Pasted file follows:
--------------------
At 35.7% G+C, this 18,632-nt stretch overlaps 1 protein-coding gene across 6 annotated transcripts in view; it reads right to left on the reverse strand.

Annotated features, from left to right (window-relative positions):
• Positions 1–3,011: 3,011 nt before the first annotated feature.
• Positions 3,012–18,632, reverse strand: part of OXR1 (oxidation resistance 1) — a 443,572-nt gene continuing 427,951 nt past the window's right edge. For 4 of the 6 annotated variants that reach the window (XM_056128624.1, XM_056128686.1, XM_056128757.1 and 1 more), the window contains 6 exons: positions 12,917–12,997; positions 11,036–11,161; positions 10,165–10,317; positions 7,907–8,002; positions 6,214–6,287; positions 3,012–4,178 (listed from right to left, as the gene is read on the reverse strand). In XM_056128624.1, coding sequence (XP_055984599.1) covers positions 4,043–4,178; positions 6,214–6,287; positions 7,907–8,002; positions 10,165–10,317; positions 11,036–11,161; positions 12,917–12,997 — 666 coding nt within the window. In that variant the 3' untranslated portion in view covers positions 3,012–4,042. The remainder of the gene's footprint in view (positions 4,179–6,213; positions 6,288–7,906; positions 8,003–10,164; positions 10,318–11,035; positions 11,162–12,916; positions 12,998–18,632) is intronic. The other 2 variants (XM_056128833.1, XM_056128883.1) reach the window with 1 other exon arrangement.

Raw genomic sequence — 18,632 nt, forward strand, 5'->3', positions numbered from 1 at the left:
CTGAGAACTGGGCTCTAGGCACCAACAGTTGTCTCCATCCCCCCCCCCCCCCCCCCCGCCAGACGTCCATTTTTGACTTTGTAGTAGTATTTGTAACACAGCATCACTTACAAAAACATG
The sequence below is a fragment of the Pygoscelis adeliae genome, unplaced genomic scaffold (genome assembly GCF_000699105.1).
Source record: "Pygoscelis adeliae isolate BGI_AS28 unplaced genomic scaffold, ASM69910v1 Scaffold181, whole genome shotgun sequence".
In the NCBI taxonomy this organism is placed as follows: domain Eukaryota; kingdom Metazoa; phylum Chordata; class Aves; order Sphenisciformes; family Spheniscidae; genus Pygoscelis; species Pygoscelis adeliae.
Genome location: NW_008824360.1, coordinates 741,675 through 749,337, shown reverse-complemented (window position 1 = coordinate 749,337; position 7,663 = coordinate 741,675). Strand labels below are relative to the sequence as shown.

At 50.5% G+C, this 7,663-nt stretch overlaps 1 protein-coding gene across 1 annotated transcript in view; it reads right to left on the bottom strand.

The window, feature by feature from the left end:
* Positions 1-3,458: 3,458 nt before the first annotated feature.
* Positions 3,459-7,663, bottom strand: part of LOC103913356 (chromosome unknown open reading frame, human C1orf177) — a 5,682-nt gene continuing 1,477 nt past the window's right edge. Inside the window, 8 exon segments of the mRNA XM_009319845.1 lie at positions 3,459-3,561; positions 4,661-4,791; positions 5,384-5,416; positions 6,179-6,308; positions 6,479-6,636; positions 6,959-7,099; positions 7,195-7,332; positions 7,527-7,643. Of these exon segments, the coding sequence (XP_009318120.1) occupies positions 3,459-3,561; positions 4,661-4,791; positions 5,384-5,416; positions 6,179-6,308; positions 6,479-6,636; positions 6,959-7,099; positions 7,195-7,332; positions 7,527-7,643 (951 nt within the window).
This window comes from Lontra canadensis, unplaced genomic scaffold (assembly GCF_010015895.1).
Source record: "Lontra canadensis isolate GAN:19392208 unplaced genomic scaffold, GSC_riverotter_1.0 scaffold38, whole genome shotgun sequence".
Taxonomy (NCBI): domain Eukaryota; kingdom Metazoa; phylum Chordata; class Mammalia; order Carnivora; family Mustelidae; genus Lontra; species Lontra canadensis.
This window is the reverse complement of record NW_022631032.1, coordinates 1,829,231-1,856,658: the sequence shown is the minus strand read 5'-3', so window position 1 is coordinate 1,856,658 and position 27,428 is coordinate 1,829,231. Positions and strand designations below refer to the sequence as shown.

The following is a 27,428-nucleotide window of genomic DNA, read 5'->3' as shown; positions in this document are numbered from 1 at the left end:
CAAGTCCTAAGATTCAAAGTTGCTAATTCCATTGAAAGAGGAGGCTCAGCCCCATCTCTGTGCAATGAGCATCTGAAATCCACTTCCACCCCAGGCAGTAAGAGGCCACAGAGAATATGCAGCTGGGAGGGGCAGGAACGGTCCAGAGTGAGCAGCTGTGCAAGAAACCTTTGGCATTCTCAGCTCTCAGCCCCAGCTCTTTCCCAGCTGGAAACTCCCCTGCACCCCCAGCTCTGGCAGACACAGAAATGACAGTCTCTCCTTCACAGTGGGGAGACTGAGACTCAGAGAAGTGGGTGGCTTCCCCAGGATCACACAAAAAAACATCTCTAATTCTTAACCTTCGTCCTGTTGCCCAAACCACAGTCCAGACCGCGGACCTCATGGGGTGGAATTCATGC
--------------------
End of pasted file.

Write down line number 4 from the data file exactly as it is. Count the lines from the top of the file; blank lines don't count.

• Positions 3,012–18,632, reverse strand: part of OXR1 (oxidation resistance 1) — a 443,572-nt gene continuing 427,951 nt past the window's right edge. For 4 of the 6 annotated variants that reach the window (XM_056128624.1, XM_056128686.1, XM_056128757.1 and 1 more), the window contains 6 exons: positions 12,917–12,997; positions 11,036–11,161; positions 10,165–10,317; positions 7,907–8,002; positions 6,214–6,287; positions 3,012–4,178 (listed from right to left, as the gene is read on the reverse strand). In XM_056128624.1, coding sequence (XP_055984599.1) covers positions 4,043–4,178; positions 6,214–6,287; positions 7,907–8,002; positions 10,165–10,317; positions 11,036–11,161; positions 12,917–12,997 — 666 coding nt within the window. In that variant the 3' untranslated portion in view covers positions 3,012–4,042. The remainder of the gene's footprint in view (positions 4,179–6,213; positions 6,288–7,906; positions 8,003–10,164; positions 10,318–11,035; positions 11,162–12,916; positions 12,998–18,632) is intronic. The other 2 variants (XM_056128833.1, XM_056128883.1) reach the window with 1 other exon arrangement.